Last week was a busy week.
I finished Northanger Abbey and loved it. It was delightfully light and satirical. It pitted elegant, genuine friendship against self-serving friendship. It was delightful in encouraging reading as a pastime. The Amazon review says that it "skewered" the popular novels of its time, but I felt rather differently: the kind, generous, and genuine were all readers while the raucous delighted in intrigue and fast driving action. All in all I really enjoyed the story and the characters.
We went to a wedding in Cleveland on Saturday. The wedding was at 2:00 and the reception 6:30 which allowed us time to check into our hotel and take a nap. I also finished Mansfield Park during the 2 hours we had free. Again, a lovely development of characters. It pitted social classes against each other and made some commentary upon the actions of people of entitlement vs. people who had responsibilities. The eldest brother in Lord Thomas' household is vain and irresponsible, while Edmund the second son is caring, sensitive, and acknowledges Lord Thomas' principles and desires. Fanny, the young cousin, is taken into Mansfield Park to help alleve the poverty of her family and is a shining example opposed to her older female cousins who are selfish and arrogant - having been pumped up by their controlling Aunt Norris. A visit to her home shows Fanny that entitlement is not the only evil that works upon people, however. Austen manages to reconcile the whole story through plot and character growth in humor and elegance.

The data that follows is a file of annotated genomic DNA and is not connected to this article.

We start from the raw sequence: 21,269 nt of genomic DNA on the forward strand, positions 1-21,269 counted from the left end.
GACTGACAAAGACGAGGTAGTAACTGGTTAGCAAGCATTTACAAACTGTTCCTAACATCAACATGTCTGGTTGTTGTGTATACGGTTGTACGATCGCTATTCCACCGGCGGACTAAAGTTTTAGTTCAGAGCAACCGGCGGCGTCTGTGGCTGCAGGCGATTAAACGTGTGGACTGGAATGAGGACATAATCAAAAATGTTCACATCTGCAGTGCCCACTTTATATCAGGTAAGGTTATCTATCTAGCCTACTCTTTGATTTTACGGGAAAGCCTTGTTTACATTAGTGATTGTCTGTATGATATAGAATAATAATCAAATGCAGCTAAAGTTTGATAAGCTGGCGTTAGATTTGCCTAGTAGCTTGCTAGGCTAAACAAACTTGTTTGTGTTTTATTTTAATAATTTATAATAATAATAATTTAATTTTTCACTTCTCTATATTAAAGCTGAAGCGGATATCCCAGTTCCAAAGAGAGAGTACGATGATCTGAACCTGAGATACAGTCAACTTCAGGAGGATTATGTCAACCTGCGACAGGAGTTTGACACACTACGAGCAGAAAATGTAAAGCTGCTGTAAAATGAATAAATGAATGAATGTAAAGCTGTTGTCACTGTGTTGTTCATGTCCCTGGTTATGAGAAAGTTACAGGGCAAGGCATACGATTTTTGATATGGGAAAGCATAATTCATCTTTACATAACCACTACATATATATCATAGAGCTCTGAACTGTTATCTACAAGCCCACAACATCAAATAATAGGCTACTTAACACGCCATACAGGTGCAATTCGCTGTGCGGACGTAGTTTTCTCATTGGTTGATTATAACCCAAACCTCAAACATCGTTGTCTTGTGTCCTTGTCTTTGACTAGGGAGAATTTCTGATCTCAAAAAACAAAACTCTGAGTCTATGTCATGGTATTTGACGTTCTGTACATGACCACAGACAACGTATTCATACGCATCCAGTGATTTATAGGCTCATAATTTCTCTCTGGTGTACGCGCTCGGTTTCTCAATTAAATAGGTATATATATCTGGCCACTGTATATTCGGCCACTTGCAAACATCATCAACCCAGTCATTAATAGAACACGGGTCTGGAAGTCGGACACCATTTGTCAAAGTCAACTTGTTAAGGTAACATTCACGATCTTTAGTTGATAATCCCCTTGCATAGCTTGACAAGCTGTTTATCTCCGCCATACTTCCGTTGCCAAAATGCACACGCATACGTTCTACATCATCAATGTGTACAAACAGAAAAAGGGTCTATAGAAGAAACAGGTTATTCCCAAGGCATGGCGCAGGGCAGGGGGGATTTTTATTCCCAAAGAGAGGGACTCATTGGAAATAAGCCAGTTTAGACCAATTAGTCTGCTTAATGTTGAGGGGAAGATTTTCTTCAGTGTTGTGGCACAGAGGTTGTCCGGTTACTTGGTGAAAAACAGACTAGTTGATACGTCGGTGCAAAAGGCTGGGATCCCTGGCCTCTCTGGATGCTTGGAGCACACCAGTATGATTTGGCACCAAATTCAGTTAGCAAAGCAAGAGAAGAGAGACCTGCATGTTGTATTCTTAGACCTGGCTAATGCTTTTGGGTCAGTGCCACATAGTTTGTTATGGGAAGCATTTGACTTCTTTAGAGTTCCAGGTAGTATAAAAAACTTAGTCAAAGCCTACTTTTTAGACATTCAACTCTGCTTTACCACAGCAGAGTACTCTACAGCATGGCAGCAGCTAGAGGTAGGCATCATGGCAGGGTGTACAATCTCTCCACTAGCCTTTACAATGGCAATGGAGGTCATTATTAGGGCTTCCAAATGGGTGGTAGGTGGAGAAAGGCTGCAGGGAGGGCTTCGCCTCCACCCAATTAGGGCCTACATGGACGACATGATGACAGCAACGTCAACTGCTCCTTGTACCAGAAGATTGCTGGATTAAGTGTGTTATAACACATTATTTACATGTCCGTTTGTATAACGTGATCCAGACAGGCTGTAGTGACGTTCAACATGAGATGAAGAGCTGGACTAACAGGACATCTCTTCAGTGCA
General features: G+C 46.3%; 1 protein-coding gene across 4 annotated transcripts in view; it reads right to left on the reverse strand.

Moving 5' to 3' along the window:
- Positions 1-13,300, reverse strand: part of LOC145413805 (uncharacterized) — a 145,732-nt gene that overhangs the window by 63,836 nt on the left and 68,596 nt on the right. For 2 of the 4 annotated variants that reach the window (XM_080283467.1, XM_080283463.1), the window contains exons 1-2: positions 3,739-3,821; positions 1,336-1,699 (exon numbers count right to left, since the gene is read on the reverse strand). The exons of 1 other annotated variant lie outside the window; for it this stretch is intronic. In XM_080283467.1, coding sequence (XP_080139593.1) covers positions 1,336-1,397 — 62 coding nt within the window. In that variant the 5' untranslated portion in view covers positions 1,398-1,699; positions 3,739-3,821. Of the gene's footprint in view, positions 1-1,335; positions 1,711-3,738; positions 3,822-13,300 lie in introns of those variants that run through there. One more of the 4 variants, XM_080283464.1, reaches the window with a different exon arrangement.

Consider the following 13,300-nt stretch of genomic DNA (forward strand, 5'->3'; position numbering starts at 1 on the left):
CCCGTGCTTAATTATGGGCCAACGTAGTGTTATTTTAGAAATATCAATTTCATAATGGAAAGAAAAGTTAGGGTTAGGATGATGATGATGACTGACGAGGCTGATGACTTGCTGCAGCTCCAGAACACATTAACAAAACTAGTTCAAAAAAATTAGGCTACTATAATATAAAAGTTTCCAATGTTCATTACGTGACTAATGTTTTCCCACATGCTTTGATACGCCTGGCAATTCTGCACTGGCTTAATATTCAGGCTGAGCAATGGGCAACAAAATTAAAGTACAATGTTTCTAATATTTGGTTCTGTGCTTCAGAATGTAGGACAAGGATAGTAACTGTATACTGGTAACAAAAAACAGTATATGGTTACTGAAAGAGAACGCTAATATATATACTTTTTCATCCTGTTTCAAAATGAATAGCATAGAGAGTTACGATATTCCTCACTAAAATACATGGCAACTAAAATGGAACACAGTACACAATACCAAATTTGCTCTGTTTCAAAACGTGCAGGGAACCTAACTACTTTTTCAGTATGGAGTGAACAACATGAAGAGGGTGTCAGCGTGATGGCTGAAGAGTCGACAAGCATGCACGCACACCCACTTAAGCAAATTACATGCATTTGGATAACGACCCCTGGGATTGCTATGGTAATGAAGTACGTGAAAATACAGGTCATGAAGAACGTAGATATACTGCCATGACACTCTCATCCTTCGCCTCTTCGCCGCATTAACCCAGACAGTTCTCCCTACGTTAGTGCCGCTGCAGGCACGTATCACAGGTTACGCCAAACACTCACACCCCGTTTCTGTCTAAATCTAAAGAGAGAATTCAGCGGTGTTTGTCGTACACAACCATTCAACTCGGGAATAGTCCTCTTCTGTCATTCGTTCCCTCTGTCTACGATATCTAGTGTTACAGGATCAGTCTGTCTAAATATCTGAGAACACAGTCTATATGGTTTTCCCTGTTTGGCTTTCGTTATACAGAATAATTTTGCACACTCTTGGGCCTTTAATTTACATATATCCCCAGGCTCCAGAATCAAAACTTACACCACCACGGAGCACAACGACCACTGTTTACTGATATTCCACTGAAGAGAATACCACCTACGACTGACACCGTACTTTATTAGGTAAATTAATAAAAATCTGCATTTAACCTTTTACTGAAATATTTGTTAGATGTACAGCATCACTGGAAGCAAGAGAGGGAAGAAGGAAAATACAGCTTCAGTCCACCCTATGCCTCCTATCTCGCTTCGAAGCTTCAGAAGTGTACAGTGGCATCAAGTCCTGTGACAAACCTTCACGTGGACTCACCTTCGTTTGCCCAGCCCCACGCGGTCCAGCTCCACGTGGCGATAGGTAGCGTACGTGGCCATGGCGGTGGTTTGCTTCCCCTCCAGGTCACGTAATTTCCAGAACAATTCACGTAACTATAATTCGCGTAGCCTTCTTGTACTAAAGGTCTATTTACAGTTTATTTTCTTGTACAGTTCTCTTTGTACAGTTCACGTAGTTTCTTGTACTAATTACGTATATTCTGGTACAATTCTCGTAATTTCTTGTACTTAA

My only major disappointment with the Austen books so far is they end too quickly! The summing up of plot and characters is all held within the last two pages of the climax of the books.
We came home Sunday in driving rain. I was glad Jason was driving, and that I was not. We spent the day with my family and called his mom for Mothers' Day. I started, slightly, the new Mary Higgins Clark book: Daddy's Little Girl. I finished it last night (no, I didn't accomplish much of anything else yesterday) It was good, On the Street Where You Live was better, but I did enjoy Daddy's Little Girl. It was different from a lot of her books as it was written in the first person which helped the reader identify with Ellie better. It was less good in the too many loose ends, it only had a small summary of "a year later," and there were some slight inconsistencies and repetitions in the story.